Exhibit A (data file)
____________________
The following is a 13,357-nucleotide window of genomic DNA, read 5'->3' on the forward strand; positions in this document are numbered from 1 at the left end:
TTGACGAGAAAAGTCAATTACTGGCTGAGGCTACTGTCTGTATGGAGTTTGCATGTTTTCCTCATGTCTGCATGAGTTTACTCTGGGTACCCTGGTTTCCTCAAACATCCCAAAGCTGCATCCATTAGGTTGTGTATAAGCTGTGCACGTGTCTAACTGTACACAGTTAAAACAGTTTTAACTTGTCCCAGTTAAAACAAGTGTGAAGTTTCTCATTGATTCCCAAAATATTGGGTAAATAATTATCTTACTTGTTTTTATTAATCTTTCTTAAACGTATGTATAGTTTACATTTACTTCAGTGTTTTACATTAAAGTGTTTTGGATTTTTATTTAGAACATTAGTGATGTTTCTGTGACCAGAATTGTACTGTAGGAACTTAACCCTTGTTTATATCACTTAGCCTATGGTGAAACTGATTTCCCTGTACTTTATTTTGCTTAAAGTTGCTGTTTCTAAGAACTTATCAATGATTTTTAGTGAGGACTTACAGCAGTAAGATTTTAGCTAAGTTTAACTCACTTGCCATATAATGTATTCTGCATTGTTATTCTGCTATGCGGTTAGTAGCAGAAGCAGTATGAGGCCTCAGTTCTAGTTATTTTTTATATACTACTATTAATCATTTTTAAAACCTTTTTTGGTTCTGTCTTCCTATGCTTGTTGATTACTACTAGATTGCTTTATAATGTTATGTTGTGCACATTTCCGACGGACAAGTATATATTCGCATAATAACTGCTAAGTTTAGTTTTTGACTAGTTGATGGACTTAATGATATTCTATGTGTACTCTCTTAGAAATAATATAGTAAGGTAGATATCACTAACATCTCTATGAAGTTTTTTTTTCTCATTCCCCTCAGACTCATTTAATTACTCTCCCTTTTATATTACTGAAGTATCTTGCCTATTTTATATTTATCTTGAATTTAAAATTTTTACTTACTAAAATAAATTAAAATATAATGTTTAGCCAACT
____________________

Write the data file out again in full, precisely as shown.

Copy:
The following is a 13,357-nucleotide window of genomic DNA, read 5'->3' on the forward strand; positions in this document are numbered from 1 at the left end:
TTGACGAGAAAAGTCAATTACTGGCTGAGGCTACTGTCTGTATGGAGTTTGCATGTTTTCCTCATGTCTGCATGAGTTTACTCTGGGTACCCTGGTTTCCTCAAACATCCCAAAGCTGCATCCATTAGGTTGTGTATAAGCTGTGCACGTGTCTAACTGTACACAGTTAAAACAGTTTTAACTTGTCCCAGTTAAAACAAGTGTGAAGTTTCTCATTGATTCCCAAAATATTGGGTAAATAATTATCTTACTTGTTTTTATTAATCTTTCTTAAACGTATGTATAGTTTACATTTACTTCAGTGTTTTACATTAAAGTGTTTTGGATTTTTATTTAGAACATTAGTGATGTTTCTGTGACCAGAATTGTACTGTAGGAACTTAACCCTTGTTTATATCACTTAGCCTATGGTGAAACTGATTTCCCTGTACTTTATTTTGCTTAAAGTTGCTGTTTCTAAGAACTTATCAATGATTTTTAGTGAGGACTTACAGCAGTAAGATTTTAGCTAAGTTTAACTCACTTGCCATATAATGTATTCTGCATTGTTATTCTGCTATGCGGTTAGTAGCAGAAGCAGTATGAGGCCTCAGTTCTAGTTATTTTTTATATACTACTATTAATCATTTTTAAAACCTTTTTTGGTTCTGTCTTCCTATGCTTGTTGATTACTACTAGATTGCTTTATAATGTTATGTTGTGCACATTTCCGACGGACAAGTATATATTCGCATAATAACTGCTAAGTTTAGTTTTTGACTAGTTGATGGACTTAATGATATTCTATGTGTACTCTCTTAGAAATAATATAGTAAGGTAGATATCACTAACATCTCTATGAAGTTTTTTTTTCTCATTCCCCTCAGACTCATTTAATTACTCTCCCTTTTATATTACTGAAGTATCTTGCCTATTTTATATTTATCTTGAATTTAAAATTTTTACTTACTAAAATAAATTAAAATATAATGTTTAGCCAACT